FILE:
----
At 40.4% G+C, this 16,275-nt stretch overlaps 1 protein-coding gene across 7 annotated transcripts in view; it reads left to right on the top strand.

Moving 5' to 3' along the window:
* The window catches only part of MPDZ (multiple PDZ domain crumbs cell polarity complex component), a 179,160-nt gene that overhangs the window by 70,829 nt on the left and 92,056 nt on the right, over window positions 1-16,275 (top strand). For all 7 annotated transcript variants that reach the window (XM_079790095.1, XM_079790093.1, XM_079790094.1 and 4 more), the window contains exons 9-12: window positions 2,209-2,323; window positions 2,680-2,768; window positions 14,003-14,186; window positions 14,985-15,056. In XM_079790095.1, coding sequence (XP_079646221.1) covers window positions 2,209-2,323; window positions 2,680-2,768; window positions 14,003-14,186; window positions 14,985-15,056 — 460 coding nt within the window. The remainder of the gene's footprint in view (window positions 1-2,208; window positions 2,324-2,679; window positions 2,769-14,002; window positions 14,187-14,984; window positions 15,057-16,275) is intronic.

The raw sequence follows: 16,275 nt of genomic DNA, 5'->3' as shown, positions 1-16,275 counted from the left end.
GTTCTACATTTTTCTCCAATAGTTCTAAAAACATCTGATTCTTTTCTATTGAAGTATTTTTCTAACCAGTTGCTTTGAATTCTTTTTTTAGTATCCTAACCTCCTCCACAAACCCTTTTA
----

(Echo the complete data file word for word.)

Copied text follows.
At 40.4% G+C, this 16,275-nt stretch overlaps 1 protein-coding gene across 7 annotated transcripts in view; it reads left to right on the top strand.

Moving 5' to 3' along the window:
* The window catches only part of MPDZ (multiple PDZ domain crumbs cell polarity complex component), a 179,160-nt gene that overhangs the window by 70,829 nt on the left and 92,056 nt on the right, over window positions 1-16,275 (top strand). For all 7 annotated transcript variants that reach the window (XM_079790095.1, XM_079790093.1, XM_079790094.1 and 4 more), the window contains exons 9-12: window positions 2,209-2,323; window positions 2,680-2,768; window positions 14,003-14,186; window positions 14,985-15,056. In XM_079790095.1, coding sequence (XP_079646221.1) covers window positions 2,209-2,323; window positions 2,680-2,768; window positions 14,003-14,186; window positions 14,985-15,056 — 460 coding nt within the window. The remainder of the gene's footprint in view (window positions 1-2,208; window positions 2,324-2,679; window positions 2,769-14,002; window positions 14,187-14,984; window positions 15,057-16,275) is intronic.

The raw sequence follows: 16,275 nt of genomic DNA, 5'->3' as shown, positions 1-16,275 counted from the left end.
GTTCTACATTTTTCTCCAATAGTTCTAAAAACATCTGATTCTTTTCTATTGAAGTATTTTTCTAACCAGTTGCTTTGAATTCTTTTTTTAGTATCCTAACCTCCTCCACAAACCCTTTTA